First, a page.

This will result in either a change in the product in the UK or a change in the its name. It is likely that yoghurt produced in the UK that do not contain the live bacteria that are currently called yoghurt will have to change its name if the EU's proposals go through.
The British Retail Consortium and the Dairy Industry Association (DIAL), have both branded the EU's proposal to rename yoghurt in the UK as unneeded. They fear that it will cause confusion and damage an industry estimated to be worth £870 m.
What constitutes yoghurt in different member states appears to vary, and it is this factor which has urged the EU to impose the name change rule, which has aroused disapproval in countries such as France, Italy, Denmark, and the UK. In Belgium for example, only products that contain bitter tasting live bacteria are called yoghurt, but this is not the case in other countries such as France, Italy, Denmark and the UK.
Ed Komorowski, technical director at DIAL, believes that confusion may reign for both consumers and producers if the proposals are to go ahead. He estimates that 99 per cent of yoghurts that are currently on the UK market will have to change their name to 'mild yoghurt'.
"The proposal is causing consternation amongst manufacturers. If the product is to be called mild then this makes a comparison with something", he believes if the word 'mild' is used in the defining of yoghurt products in the UK, it would be difficult for consumers to draw comparisons.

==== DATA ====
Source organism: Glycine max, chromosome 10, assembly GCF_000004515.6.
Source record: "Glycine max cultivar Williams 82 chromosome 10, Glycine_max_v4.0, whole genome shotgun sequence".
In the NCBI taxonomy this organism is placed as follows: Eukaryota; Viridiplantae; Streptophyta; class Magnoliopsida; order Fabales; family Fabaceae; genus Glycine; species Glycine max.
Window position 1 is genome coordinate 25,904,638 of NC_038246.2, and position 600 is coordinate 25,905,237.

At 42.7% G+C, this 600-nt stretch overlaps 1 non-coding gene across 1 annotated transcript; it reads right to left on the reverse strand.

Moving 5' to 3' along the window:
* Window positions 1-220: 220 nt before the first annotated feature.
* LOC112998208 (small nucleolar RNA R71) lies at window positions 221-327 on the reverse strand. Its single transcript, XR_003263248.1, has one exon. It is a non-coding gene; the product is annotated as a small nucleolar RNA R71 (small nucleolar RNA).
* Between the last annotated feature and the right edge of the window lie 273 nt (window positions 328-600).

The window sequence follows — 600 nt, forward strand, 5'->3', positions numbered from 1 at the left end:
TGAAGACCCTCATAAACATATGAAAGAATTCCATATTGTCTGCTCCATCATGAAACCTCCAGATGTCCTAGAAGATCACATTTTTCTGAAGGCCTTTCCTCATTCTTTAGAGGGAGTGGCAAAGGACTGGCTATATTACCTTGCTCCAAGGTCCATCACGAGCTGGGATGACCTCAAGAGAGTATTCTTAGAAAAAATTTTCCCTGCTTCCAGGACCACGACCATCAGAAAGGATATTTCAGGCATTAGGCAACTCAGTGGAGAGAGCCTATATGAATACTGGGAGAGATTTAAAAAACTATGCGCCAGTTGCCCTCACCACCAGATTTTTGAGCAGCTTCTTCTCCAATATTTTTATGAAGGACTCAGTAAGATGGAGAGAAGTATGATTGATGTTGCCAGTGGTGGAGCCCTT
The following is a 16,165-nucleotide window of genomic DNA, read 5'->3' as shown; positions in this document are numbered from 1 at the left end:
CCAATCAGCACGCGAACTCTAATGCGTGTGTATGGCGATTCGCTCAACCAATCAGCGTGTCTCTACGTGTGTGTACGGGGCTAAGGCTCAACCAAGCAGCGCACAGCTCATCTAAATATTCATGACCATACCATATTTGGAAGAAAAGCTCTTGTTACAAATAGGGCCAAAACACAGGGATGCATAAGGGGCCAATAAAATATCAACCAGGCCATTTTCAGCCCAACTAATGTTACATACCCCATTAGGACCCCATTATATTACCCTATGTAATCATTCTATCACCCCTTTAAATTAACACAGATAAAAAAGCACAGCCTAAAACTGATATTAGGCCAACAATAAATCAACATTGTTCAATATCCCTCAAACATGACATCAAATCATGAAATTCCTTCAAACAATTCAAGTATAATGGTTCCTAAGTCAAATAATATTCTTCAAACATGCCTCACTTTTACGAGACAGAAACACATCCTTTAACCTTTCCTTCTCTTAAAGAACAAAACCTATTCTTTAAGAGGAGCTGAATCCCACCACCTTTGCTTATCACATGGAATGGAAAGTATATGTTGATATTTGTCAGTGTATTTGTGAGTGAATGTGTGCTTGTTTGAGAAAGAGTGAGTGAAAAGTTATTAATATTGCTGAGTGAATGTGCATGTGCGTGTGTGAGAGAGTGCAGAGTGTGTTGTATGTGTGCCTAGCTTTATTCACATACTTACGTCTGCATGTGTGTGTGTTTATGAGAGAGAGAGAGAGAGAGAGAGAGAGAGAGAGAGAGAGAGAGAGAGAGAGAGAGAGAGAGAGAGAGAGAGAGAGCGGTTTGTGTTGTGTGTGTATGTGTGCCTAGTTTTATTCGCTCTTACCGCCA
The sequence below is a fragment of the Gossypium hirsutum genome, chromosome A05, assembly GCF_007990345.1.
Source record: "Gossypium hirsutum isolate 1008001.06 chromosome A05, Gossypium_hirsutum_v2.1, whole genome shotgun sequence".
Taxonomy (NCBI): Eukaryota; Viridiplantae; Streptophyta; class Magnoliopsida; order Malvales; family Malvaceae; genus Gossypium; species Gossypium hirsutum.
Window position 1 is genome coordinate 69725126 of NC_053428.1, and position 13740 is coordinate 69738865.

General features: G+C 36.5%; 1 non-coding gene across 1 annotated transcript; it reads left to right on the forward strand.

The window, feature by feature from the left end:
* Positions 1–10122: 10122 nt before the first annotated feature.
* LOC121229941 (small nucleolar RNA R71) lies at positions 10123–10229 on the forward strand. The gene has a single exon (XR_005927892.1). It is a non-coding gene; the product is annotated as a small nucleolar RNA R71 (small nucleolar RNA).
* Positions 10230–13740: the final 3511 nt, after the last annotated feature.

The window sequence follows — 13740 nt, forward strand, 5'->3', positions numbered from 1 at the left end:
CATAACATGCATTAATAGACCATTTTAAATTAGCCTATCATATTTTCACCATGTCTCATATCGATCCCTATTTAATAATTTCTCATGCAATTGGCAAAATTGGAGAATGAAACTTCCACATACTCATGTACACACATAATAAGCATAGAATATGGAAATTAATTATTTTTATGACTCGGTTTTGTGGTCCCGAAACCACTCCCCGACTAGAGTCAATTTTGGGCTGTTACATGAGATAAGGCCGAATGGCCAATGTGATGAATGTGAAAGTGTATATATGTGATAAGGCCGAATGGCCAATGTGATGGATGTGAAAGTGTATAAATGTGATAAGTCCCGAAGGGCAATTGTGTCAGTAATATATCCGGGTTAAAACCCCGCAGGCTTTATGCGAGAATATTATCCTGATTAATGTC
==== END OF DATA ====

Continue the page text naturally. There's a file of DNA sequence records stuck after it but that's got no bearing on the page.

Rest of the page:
"We have had a successful market going back 30 years in the UK that has evolved through products changing to meet the needs of consumers," Komorowski added.
The proposal to prohibit the allowance of the word 'bio' in yoghurt marketing has also caused concern within the industry. The British Retail Consortium, which claims to be the leading association representing a range of retailers in the UK, is opposed to the proposal.
Richard Wood, the assistant director for food policy believes that consumers are not confused in UK as the word 'bio' has no connection with organic in the English language. He says that "there is no need for any additional controls to be set in the UK" because the general food law adequately controls yoghurt in member states.
There will not be a large change in names for yoghurts that currently use the word 'bio', but Komorowski believes that it is the principle of the matter which is the issue.
"The move will cause a decline in the market and inhibit future growth of yoghurt because it restricts consumer needs," he added.
He claims that the ban of 'bio' will hold no advantage for anyone in the industry."If a product is marked organic it reaches the organic standards set by community legislation and if it is marked 'bio' it means that it has live culture." He said, "the two things mean different things. I do not see the slightest bit of confusion"
Wood argues that consumers "have little knowledge of microbiology" and he fears that this may put many consumers off yoghurts named 'alternative cultured yoghurt'.
The British Retail Consortium has written to Lord Whitty from the Department for Environment of Food and Rural Affairs (DEFRA) in an attempt to gain support for the group's plan to push for the UK to continue to be allowed to use the current names for yoghurt. It urges the department to "redouble its efforts to persuade the Commission to adopt a pragmatic approach based on subsidiarity and the primacy of national languages."